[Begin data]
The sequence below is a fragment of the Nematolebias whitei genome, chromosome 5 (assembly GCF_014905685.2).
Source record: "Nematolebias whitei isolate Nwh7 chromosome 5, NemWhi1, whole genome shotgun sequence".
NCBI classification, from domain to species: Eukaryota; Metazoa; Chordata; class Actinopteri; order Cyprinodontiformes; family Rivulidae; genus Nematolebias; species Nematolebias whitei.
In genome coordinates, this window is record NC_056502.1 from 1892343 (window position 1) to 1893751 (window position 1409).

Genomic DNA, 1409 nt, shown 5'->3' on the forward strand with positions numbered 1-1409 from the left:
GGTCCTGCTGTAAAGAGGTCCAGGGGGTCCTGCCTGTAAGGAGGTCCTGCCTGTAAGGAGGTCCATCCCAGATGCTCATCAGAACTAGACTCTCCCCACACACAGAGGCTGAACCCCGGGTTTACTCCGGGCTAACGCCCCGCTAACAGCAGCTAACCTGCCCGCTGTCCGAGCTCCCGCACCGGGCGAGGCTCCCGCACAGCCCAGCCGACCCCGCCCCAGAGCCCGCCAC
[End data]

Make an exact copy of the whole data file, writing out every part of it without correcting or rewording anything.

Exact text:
The sequence below is a fragment of the Nematolebias whitei genome, chromosome 5 (assembly GCF_014905685.2).
Source record: "Nematolebias whitei isolate Nwh7 chromosome 5, NemWhi1, whole genome shotgun sequence".
NCBI classification, from domain to species: Eukaryota; Metazoa; Chordata; class Actinopteri; order Cyprinodontiformes; family Rivulidae; genus Nematolebias; species Nematolebias whitei.
In genome coordinates, this window is record NC_056502.1 from 1892343 (window position 1) to 1893751 (window position 1409).

Genomic DNA, 1409 nt, shown 5'->3' on the forward strand with positions numbered 1-1409 from the left:
GGTCCTGCTGTAAAGAGGTCCAGGGGGTCCTGCCTGTAAGGAGGTCCTGCCTGTAAGGAGGTCCATCCCAGATGCTCATCAGAACTAGACTCTCCCCACACACAGAGGCTGAACCCCGGGTTTACTCCGGGCTAACGCCCCGCTAACAGCAGCTAACCTGCCCGCTGTCCGAGCTCCCGCACCGGGCGAGGCTCCCGCACAGCCCAGCCGACCCCGCCCCAGAGCCCGCCAC